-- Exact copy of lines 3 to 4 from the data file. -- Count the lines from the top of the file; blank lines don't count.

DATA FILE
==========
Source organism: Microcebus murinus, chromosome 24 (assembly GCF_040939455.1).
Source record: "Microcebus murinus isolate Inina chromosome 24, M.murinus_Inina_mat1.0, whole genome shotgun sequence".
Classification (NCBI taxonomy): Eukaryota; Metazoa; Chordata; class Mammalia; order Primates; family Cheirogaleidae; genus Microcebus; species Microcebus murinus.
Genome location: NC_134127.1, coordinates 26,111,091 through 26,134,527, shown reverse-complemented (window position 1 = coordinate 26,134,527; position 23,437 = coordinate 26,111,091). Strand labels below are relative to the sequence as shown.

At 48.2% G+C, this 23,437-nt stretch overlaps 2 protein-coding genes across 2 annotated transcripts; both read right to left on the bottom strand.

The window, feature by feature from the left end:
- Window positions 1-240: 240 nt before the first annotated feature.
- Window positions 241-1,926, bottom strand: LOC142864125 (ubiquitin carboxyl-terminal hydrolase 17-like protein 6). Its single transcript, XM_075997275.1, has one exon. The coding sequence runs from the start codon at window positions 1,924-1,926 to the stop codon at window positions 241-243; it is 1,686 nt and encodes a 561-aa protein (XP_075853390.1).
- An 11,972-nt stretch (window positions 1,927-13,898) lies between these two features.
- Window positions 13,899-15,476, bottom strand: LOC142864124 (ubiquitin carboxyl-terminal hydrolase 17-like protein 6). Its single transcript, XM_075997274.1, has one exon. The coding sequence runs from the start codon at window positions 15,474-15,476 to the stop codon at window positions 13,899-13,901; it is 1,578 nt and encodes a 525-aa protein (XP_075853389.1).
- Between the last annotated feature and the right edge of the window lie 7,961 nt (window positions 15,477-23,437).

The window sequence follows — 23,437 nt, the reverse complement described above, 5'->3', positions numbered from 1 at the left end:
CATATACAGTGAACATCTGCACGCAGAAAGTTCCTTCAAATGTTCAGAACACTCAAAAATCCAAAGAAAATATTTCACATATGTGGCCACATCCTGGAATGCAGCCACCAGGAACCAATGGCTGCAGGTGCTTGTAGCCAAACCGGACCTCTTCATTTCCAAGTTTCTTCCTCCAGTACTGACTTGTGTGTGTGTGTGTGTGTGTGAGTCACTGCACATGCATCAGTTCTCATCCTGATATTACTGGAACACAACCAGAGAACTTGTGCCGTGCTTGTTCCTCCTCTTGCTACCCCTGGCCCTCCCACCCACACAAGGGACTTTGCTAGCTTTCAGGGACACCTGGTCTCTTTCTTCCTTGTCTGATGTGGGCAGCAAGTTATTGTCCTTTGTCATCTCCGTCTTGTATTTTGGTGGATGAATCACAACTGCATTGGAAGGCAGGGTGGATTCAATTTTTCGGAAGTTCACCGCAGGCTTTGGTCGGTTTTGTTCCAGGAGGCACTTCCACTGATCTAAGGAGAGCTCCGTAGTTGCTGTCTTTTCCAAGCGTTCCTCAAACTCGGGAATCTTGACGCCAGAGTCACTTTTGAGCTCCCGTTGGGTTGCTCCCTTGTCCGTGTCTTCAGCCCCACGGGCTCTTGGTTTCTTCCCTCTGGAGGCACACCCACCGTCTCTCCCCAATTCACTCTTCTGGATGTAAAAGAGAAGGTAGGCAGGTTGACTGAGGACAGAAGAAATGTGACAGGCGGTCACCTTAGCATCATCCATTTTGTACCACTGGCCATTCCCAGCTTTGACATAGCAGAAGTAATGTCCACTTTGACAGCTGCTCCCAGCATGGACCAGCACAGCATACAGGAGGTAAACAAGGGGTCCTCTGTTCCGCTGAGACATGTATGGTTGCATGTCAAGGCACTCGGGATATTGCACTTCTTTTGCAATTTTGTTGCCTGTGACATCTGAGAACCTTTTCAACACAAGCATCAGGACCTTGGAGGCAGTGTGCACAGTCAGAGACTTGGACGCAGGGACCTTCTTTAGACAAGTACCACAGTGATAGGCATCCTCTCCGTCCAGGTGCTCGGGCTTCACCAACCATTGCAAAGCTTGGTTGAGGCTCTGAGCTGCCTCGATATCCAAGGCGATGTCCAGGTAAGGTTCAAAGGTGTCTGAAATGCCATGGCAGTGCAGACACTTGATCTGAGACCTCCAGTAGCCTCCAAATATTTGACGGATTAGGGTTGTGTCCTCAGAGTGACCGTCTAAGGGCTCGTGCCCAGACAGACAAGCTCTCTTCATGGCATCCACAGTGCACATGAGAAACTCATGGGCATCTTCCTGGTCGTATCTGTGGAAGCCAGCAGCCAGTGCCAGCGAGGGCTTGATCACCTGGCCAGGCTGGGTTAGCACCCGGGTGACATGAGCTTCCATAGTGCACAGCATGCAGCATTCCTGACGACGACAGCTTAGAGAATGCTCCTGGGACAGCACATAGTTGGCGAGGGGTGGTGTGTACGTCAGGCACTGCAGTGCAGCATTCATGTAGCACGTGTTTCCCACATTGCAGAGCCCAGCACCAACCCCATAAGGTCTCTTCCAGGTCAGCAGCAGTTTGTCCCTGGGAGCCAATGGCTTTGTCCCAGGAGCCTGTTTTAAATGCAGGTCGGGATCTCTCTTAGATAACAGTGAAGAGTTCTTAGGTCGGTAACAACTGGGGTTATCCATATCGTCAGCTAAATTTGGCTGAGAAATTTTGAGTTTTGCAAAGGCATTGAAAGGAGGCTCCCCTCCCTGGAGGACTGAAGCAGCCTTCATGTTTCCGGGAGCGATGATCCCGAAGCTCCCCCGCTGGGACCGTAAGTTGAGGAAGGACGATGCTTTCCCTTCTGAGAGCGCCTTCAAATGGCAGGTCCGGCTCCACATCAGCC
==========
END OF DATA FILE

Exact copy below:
Classification (NCBI taxonomy): Eukaryota; Metazoa; Chordata; class Mammalia; order Primates; family Cheirogaleidae; genus Microcebus; species Microcebus murinus.
Genome location: NC_134127.1, coordinates 26,111,091 through 26,134,527, shown reverse-complemented (window position 1 = coordinate 26,134,527; position 23,437 = coordinate 26,111,091). Strand labels below are relative to the sequence as shown.